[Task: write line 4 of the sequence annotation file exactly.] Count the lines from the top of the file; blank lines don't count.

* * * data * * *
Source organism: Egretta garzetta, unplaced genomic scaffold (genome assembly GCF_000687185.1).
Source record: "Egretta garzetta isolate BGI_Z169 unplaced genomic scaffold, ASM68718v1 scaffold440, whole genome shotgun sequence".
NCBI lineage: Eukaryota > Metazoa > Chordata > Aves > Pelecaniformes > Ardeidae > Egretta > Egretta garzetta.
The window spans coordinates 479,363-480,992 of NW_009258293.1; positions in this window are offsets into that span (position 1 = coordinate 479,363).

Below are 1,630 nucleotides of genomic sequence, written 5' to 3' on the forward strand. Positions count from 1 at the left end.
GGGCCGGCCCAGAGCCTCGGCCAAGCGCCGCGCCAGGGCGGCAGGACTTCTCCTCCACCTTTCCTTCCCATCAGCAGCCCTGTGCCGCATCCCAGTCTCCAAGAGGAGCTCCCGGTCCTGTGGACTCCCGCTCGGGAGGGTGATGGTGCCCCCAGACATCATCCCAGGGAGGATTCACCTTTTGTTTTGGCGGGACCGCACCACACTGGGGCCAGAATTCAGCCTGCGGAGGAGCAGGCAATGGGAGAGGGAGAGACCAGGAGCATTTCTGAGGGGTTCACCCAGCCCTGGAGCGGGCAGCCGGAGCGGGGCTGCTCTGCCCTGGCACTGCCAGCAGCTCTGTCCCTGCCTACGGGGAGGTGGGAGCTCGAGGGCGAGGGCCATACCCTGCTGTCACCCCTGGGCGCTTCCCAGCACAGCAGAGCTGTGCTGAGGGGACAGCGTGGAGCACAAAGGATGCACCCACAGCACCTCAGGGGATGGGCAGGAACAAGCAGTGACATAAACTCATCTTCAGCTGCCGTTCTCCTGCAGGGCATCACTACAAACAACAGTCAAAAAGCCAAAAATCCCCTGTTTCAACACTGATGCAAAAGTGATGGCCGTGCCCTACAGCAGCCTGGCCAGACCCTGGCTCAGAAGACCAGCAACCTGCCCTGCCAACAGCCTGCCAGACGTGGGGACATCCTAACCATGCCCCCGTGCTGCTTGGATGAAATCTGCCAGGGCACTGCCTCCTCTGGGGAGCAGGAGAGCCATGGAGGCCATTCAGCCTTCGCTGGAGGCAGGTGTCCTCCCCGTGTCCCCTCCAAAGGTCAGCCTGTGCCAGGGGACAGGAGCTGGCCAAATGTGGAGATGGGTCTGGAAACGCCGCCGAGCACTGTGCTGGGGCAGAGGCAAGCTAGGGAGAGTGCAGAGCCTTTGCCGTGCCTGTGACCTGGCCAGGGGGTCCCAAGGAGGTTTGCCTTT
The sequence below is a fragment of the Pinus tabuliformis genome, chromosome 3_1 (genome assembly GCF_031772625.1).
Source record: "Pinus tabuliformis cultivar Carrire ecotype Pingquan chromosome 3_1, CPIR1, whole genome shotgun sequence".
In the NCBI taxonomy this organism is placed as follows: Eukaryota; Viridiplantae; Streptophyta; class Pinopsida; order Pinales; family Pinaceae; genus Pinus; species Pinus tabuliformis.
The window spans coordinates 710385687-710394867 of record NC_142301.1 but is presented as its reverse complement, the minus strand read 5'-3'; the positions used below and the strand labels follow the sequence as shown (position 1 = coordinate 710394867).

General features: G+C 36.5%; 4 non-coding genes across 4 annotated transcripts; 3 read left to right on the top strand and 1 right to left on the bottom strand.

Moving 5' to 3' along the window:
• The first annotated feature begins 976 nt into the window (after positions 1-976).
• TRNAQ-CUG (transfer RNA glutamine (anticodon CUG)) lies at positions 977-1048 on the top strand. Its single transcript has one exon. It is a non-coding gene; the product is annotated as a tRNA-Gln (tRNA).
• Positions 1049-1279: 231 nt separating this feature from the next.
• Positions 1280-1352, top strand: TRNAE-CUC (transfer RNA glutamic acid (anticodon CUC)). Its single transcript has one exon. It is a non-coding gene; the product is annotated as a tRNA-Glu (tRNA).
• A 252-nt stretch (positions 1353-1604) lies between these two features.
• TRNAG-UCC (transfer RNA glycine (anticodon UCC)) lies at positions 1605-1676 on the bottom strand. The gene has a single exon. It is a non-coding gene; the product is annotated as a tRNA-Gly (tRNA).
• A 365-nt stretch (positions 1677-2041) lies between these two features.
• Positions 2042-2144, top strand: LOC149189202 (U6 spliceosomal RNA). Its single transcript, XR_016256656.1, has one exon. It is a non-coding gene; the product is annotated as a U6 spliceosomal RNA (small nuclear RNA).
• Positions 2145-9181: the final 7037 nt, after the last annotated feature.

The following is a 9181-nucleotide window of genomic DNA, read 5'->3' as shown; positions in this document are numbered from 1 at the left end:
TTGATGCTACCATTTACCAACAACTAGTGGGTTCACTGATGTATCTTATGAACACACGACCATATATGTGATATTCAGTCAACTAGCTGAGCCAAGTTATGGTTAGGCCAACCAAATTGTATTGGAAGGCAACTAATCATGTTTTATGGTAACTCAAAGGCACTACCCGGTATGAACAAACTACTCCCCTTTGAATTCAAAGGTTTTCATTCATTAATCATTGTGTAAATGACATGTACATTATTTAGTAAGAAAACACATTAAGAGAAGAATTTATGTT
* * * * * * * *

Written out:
The window spans coordinates 479,363-480,992 of NW_009258293.1; positions in this window are offsets into that span (position 1 = coordinate 479,363).